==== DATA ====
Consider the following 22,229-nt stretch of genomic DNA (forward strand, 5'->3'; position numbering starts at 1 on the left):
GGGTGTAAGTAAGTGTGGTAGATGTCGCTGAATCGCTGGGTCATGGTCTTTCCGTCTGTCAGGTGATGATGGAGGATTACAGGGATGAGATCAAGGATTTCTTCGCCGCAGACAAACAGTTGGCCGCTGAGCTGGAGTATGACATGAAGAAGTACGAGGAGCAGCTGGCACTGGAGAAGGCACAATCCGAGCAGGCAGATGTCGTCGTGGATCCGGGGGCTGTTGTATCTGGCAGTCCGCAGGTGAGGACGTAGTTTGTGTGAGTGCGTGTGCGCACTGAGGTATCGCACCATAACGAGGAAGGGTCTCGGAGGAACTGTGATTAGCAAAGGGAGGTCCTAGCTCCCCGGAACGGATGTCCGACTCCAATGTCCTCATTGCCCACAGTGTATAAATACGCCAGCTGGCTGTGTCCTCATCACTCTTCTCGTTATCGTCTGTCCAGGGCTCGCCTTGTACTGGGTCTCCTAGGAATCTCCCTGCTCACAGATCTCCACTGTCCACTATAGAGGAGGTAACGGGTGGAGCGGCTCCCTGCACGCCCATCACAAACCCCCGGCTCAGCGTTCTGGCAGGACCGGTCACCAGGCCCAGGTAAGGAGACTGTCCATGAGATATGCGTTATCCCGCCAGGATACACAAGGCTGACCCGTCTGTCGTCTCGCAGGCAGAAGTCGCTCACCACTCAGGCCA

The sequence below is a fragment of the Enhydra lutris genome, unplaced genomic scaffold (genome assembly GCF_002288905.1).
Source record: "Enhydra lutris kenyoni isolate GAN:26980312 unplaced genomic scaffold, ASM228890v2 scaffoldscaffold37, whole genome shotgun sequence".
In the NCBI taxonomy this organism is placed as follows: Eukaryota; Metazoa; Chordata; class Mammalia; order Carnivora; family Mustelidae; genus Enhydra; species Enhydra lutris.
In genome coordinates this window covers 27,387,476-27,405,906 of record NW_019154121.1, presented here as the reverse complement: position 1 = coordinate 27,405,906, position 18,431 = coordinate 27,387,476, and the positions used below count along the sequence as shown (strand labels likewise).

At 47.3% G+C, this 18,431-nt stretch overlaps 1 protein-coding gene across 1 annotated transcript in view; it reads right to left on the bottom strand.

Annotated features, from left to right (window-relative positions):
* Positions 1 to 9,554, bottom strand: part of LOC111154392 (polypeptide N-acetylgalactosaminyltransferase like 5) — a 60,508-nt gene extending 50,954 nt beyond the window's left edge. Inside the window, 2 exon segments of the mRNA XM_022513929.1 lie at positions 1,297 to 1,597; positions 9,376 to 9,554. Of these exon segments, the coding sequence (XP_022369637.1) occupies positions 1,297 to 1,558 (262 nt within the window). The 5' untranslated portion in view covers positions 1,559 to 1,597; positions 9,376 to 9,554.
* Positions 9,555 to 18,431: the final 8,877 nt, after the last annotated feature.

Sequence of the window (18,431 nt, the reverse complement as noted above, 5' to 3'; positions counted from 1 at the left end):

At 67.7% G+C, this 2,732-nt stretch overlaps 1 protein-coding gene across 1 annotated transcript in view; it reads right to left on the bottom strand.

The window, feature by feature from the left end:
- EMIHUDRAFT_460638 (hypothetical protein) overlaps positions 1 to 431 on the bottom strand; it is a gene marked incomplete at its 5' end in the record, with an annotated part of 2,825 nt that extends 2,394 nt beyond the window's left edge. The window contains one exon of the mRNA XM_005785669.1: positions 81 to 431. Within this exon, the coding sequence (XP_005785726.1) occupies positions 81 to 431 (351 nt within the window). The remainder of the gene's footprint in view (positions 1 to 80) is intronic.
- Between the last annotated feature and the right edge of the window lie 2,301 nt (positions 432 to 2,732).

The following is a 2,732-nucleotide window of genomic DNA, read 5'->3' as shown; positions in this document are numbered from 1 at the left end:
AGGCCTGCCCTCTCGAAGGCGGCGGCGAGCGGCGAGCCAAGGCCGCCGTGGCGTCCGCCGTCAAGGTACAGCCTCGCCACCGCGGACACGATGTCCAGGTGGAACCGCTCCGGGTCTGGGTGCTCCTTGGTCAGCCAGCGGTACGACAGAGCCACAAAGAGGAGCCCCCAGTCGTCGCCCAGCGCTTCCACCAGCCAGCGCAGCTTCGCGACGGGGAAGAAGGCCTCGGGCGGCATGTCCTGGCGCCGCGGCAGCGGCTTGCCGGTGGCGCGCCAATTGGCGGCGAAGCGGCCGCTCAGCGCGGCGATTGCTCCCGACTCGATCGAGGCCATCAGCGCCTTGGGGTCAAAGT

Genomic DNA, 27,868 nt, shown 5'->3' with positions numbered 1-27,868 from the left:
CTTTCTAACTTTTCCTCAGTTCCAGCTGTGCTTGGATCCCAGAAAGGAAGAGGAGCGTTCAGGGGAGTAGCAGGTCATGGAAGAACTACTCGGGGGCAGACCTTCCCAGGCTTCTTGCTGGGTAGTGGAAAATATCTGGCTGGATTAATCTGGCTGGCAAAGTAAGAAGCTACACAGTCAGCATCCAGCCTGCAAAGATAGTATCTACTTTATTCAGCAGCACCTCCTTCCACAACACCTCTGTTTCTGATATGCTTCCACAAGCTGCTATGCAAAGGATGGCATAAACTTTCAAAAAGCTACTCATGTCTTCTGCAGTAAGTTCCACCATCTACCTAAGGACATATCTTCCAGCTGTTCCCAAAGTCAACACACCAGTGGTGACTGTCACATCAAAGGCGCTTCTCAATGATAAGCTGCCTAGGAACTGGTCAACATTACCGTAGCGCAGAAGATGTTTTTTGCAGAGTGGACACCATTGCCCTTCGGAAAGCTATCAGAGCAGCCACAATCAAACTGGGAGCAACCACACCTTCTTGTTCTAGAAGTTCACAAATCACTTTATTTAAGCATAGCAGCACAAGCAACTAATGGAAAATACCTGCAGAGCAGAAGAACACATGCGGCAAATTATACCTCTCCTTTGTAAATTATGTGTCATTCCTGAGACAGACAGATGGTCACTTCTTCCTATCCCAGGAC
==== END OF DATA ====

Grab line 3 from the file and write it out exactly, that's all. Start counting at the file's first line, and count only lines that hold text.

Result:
The sequence below is a fragment of the Enhydra lutris genome, unplaced genomic scaffold (genome assembly GCF_002288905.1).